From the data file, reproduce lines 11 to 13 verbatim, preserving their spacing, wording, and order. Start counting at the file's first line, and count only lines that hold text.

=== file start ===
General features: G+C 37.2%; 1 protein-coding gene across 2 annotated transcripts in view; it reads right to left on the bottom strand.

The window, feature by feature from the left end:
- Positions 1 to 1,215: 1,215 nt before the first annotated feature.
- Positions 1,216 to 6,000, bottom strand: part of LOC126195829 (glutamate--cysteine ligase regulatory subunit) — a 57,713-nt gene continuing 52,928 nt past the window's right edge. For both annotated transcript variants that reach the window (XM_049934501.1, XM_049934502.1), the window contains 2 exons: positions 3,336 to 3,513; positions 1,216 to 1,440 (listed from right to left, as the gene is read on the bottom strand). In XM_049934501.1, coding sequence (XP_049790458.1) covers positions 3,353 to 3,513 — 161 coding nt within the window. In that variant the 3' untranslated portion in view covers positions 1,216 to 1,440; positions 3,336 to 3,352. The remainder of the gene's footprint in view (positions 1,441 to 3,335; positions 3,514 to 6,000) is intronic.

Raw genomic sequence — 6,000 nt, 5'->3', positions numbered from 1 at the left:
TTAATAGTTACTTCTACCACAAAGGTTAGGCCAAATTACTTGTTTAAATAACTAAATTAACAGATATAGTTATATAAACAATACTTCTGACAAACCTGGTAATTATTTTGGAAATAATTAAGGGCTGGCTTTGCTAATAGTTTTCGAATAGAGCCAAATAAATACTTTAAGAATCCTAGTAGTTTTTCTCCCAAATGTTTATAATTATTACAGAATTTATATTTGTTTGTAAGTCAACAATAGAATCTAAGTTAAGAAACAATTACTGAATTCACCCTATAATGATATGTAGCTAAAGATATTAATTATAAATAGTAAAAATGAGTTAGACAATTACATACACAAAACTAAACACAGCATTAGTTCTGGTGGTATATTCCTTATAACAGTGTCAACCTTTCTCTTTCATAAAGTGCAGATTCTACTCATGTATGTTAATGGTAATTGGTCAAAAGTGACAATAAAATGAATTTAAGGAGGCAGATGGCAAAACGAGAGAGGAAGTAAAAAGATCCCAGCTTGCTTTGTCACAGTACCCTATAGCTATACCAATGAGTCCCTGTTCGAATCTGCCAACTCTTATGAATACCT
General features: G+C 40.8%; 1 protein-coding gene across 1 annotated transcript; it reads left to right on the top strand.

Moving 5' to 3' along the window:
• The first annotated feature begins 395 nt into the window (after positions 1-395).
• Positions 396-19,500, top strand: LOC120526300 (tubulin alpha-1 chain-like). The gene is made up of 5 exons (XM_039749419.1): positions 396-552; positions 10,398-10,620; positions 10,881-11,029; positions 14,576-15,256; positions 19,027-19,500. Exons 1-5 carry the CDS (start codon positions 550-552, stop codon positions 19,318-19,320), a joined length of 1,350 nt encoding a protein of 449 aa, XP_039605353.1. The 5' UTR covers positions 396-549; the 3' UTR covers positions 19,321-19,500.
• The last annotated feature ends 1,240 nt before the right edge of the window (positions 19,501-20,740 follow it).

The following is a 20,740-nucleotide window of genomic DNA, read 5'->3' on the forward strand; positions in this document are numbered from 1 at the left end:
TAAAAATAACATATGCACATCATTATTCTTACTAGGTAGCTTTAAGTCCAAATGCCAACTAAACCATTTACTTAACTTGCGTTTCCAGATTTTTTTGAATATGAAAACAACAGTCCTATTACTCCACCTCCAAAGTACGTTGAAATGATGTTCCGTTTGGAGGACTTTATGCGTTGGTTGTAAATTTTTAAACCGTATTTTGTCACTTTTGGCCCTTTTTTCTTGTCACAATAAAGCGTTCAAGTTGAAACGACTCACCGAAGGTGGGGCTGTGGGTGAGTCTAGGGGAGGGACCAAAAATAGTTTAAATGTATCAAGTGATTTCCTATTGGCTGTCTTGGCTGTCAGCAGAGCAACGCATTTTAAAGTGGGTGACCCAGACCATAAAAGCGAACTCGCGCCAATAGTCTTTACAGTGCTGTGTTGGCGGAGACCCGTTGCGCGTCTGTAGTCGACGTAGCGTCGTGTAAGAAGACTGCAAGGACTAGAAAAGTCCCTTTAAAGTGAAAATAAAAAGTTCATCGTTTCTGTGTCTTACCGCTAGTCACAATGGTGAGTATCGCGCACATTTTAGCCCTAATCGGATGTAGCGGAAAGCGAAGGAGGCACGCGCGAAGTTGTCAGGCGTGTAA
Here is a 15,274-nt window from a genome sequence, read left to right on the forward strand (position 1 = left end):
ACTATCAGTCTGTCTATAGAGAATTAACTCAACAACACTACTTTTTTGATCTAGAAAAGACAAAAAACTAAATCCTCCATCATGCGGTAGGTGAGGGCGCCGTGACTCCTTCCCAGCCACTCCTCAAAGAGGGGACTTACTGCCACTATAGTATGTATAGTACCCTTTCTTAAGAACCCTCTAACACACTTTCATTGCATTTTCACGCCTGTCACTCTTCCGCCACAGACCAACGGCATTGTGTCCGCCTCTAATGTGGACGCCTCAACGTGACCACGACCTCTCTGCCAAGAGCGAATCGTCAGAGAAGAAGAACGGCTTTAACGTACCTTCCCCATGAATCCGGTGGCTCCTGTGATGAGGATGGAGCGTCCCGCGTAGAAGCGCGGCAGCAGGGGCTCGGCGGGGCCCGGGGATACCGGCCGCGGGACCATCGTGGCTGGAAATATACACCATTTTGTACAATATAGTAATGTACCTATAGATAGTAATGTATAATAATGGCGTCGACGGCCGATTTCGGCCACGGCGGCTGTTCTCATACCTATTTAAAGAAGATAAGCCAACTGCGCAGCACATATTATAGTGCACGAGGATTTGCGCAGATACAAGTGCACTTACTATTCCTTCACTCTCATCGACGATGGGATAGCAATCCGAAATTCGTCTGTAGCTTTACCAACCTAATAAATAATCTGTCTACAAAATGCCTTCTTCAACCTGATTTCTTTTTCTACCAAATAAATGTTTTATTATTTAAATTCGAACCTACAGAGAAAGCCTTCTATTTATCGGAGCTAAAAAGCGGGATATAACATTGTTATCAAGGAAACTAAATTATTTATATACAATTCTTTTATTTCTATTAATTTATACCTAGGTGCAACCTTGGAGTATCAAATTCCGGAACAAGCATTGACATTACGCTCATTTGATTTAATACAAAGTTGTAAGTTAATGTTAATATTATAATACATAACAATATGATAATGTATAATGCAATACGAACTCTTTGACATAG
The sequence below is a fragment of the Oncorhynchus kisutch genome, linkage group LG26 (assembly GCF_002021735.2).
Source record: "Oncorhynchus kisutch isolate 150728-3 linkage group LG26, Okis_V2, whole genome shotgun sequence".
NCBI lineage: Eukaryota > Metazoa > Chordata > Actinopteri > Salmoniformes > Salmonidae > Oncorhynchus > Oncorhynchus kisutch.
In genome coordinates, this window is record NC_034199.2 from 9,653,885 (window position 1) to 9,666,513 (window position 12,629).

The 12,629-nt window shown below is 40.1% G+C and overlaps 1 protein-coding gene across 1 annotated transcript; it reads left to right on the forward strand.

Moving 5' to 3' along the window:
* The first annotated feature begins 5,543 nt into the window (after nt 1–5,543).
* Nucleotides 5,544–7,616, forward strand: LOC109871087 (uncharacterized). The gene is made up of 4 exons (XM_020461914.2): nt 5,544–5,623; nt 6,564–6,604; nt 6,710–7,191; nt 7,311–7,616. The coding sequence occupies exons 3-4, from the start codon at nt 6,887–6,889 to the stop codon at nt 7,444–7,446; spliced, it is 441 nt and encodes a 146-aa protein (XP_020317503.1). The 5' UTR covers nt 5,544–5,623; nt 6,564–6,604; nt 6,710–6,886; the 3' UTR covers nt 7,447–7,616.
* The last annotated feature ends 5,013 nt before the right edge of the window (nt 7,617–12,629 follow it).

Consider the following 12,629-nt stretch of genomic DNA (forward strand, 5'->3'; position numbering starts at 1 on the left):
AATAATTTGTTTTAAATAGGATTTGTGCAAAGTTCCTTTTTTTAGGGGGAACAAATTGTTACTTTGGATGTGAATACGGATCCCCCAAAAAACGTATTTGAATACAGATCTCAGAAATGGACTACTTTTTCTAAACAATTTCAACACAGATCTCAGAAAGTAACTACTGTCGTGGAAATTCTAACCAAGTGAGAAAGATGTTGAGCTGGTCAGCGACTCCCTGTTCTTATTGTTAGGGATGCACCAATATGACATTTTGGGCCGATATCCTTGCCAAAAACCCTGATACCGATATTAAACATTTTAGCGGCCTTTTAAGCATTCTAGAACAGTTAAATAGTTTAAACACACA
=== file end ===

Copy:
• The last annotated feature ends 1,240 nt before the right edge of the window (positions 19,501-20,740 follow it).

The following is a 20,740-nucleotide window of genomic DNA, read 5'->3' on the forward strand; positions in this document are numbered from 1 at the left end:
TAAAAATAACATATGCACATCATTATTCTTACTAGGTAGCTTTAAGTCCAAATGCCAACTAAACCATTTACTTAACTTGCGTTTCCAGATTTTTTTGAATATGAAAACAACAGTCCTATTACTCCACCTCCAAAGTACGTTGAAATGATGTTCCGTTTGGAGGACTTTATGCGTTGGTTGTAAATTTTTAAACCGTATTTTGTCACTTTTGGCCCTTTTTTCTTGTCACAATAAAGCGTTCAAGTTGAAACGACTCACCGAAGGTGGGGCTGTGGGTGAGTCTAGGGGAGGGACCAAAAATAGTTTAAATGTATCAAGTGATTTCCTATTGGCTGTCTTGGCTGTCAGCAGAGCAACGCATTTTAAAGTGGGTGACCCAGACCATAAAAGCGAACTCGCGCCAATAGTCTTTACAGTGCTGTGTTGGCGGAGACCCGTTGCGCGTCTGTAGTCGACGTAGCGTCGTGTAAGAAGACTGCAAGGACTAGAAAAGTCCCTTTAAAGTGAAAATAAAAAGTTCATCGTTTCTGTGTCTTACCGCTAGTCACAATGGTGAGTATCGCGCACATTTTAGCCCTAATCGGATGTAGCGGAAAGCGAAGGAGGCACGCGCGAAGTTGTCAGGCGTGTAA